By Mike Simone Men's Fitness
Beginner, intermediate, advanced, casual or serious—it doesn't matter what your fitness level is when it comes to selecting a training partner. What does matter is having someone at your side, every step of the way who has your best interests at heart. As associate editor of MensFitness.com and with over 10+ years spent working out and training, I've gone through my fair share of training partners. Some have been incredibly helpful and motivational, and others have measurably slowed my progression. And over the years I’ve realized there are several killer traits you definitely want from the dude who’s truly got your back in the squat rack.
Obviously you go to the gym to work on improving yourself, but when you decide to take on a training partner there’s now another person you need to take into consideration. Odds are you aren't always going to share the same goals or agree on how to workout, but that's totally OK... as long as both parties are aware of these differences and willing to accommodate each other. Throughout my years of training, much of my personal focus has been on staying lean and having great muscular endurance, while my training partners, on the other hand, have often been looking to get bigger and stronger. As a result, I'd be working with slightly lighter weights, higher repetitions and shorter rest periods whereas my partner liked throwing around the heavier weights, training at lower rep ranges and taking longer rest periods. But because we both put each other's immediate needs before our own, regardless of our conflicting workout routines, we were still able to work well together. I was there to spot him and vice versa, I was there to push him past those last painful reps and he was there doing the same for me. There was a mutually beneficial amount of respect for each other’s workout program and no matter how we got there our ultimate goal was the same—to make serious gains in the gym.
2. Pre- and Post-Workout Texter
You might be the most fired up, determined athlete on the planet, but sometimes the excitement just isn't there. Maybe you're stressed at work, you didn't get much sleep, or you just flat-out don't feel like getting up and going. On those days when your usual Superman tendencies fall flat the right training partner can keep you—and your motivation—in the game. I recall instances when my training partner and I had completely different schedules and obligations, but that didn't stop us from encouraging one another. During those busy times we turned to text messaging. As simple as it sounds, you'd be surprised how a few inspiring words like, "make it happen tonight" or "don't forget to get those sets of squats in" can really get you moving. So even when you're not physically training with one another, you're going to want that partner who goes the extra mile to still be there in spirit.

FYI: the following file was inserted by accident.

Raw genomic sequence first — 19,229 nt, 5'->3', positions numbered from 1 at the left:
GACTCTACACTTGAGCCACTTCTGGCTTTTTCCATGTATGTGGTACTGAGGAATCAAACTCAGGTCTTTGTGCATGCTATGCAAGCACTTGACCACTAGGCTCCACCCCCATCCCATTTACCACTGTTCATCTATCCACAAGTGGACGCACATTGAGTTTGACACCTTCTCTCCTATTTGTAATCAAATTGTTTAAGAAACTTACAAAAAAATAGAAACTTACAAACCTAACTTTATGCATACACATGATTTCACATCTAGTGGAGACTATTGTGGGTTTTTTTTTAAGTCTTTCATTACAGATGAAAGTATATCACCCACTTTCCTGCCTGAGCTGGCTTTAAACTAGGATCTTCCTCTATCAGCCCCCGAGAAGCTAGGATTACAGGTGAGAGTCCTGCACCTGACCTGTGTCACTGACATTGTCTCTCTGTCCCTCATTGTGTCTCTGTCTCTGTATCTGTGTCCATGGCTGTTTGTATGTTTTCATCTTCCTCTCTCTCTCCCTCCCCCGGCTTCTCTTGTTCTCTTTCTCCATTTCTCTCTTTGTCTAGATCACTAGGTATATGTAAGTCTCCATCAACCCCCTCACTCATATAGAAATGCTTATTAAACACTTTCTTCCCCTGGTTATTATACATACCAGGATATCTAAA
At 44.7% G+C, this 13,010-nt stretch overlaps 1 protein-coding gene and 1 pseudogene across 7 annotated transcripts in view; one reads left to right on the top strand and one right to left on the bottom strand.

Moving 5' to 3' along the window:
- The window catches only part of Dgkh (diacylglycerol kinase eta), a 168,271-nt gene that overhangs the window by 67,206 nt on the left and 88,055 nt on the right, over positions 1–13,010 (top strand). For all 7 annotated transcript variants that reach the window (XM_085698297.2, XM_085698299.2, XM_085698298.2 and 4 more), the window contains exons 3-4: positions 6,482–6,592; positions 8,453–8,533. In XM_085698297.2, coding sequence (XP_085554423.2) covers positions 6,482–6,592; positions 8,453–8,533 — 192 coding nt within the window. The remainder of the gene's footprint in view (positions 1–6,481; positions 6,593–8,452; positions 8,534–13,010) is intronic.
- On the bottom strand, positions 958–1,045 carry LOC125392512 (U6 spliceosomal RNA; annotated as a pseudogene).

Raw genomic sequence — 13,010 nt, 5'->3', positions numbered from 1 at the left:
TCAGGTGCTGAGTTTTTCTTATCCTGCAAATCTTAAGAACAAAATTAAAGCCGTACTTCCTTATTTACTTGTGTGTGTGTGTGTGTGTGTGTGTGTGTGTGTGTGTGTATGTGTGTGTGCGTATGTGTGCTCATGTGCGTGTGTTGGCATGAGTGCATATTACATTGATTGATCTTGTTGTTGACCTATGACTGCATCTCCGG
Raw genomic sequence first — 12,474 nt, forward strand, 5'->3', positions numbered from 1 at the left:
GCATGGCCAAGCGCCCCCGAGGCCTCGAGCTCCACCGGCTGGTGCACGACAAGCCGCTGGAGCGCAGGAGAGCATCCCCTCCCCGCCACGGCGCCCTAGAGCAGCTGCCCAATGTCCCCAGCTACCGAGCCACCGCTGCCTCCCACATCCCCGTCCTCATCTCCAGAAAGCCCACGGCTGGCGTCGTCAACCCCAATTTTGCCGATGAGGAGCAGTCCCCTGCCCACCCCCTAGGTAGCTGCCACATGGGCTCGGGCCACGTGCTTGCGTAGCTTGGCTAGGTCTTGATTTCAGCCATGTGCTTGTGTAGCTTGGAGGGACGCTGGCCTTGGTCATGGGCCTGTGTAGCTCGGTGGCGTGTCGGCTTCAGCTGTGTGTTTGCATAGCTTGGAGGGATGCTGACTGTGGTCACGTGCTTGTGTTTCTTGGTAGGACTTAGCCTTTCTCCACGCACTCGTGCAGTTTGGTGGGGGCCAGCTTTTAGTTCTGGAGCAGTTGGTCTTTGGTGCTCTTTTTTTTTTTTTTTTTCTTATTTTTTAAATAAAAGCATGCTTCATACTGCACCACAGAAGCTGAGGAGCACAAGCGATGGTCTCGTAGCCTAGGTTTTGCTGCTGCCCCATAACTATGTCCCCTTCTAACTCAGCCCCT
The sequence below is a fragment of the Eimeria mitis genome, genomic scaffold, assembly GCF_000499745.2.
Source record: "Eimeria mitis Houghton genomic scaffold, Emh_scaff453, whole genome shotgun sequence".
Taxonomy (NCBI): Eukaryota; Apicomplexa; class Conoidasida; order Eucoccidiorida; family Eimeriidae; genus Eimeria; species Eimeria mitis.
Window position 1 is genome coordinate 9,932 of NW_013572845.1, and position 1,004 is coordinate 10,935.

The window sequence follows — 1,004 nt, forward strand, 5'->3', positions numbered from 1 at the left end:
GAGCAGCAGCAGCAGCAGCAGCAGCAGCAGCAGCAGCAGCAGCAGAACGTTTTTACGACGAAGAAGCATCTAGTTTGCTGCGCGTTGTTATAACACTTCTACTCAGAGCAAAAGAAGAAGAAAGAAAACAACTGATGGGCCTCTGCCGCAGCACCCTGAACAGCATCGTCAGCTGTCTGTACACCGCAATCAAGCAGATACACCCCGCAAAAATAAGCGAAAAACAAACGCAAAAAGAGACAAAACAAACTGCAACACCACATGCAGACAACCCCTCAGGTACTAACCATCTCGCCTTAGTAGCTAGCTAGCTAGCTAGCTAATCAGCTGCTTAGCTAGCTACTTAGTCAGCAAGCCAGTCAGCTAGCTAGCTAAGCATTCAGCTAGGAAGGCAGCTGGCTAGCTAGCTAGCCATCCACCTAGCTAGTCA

3. In-Tune Spotter
When you’ve got a fully-loaded barbell about to come crashing down on your throat because you couldn’t handle it, the last thing you ever want is a training partner who isn’t there to react. On the other hand, it's just as bad when your partner is either practically lifting the weight for you, or leaving you to struggle every inch of the way. There's a lot more that goes into a good spot than what you see on the surface. First and foremost, your training partner should have a solid grasp on your strength and what your progression has been in terms of weight and lift reps. For example if you just hit a personal record of 225 lbs. for 5 repetitions on the bench press last week, you both can't think you're going to be able to throw another 20 lbs. on that bar this week. My best training partners always knew when it was time to push me into overdrive or pull back the reigns a bit. Your ideal spotter should be in-tune with your abilities almost as much as you are with yourself.
4. An Idea Generator
Sure, you might be on some serious, rigid program to add more size or become the strongest man in the room, but after a while, repeating the exact same routine day-in and day-out gets boring. Plus, it can eventually cause your results to plateau. A good training partner should bring new ideas to the table to help keep things interesting and effective. My training partner and I swap ideas before and during each one of our workouts. One week he might be responsible for developing our upper body workout while I handle the lower body, and then we switch. Whether it’s suggesting new exercises, different finishers, or a variety of combinations, look for someone who can bring some creativity to the training floor and you’ll be golden.
5. Just As (or More) Disciplined Than You
At the end of the day, you and you alone are the only one who can accomplish your goals. You're the one pushing the weight, clocking in the cardio and watching what you eat. But that said, it's great to be working out with someone who's also really trying to push himself to the next level and beyond. I've worked with incredibly motivating partners, and others that have been too dependent and sucked me dry of energy and enthusiasm. If you're hanging around a guy (or girl) who's just working out because it sounded like a good idea or they "kinda" want to get somewhere, you're just setting yourself up for limitations, or worse, failure. Find someone focused and determined who has set themselves some serious fitness goals.